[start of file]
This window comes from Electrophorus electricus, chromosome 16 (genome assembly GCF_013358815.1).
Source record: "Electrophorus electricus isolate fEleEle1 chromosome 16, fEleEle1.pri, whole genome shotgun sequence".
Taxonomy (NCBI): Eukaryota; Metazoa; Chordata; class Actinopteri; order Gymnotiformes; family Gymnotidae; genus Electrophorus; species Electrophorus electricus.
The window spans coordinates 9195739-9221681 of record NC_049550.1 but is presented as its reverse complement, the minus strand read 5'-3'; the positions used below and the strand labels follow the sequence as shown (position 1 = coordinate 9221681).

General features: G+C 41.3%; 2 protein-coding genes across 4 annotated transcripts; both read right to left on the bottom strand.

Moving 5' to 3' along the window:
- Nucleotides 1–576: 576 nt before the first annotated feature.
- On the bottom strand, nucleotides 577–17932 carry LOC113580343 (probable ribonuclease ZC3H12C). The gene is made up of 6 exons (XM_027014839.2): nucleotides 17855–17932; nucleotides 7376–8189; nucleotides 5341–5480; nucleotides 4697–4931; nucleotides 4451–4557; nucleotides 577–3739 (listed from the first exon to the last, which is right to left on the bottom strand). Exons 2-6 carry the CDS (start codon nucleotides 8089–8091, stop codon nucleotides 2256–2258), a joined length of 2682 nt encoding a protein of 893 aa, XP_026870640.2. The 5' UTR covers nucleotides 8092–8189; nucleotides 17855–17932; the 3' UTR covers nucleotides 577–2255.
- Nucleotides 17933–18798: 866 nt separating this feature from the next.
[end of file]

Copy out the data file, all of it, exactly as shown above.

This window comes from Electrophorus electricus, chromosome 16 (genome assembly GCF_013358815.1).
Source record: "Electrophorus electricus isolate fEleEle1 chromosome 16, fEleEle1.pri, whole genome shotgun sequence".
Taxonomy (NCBI): Eukaryota; Metazoa; Chordata; class Actinopteri; order Gymnotiformes; family Gymnotidae; genus Electrophorus; species Electrophorus electricus.
The window spans coordinates 9195739-9221681 of record NC_049550.1 but is presented as its reverse complement, the minus strand read 5'-3'; the positions used below and the strand labels follow the sequence as shown (position 1 = coordinate 9221681).

General features: G+C 41.3%; 2 protein-coding genes across 4 annotated transcripts; both read right to left on the bottom strand.

Moving 5' to 3' along the window:
- Nucleotides 1–576: 576 nt before the first annotated feature.
- On the bottom strand, nucleotides 577–17932 carry LOC113580343 (probable ribonuclease ZC3H12C). The gene is made up of 6 exons (XM_027014839.2): nucleotides 17855–17932; nucleotides 7376–8189; nucleotides 5341–5480; nucleotides 4697–4931; nucleotides 4451–4557; nucleotides 577–3739 (listed from the first exon to the last, which is right to left on the bottom strand). Exons 2-6 carry the CDS (start codon nucleotides 8089–8091, stop codon nucleotides 2256–2258), a joined length of 2682 nt encoding a protein of 893 aa, XP_026870640.2. The 5' UTR covers nucleotides 8092–8189; nucleotides 17855–17932; the 3' UTR covers nucleotides 577–2255.
- Nucleotides 17933–18798: 866 nt separating this feature from the next.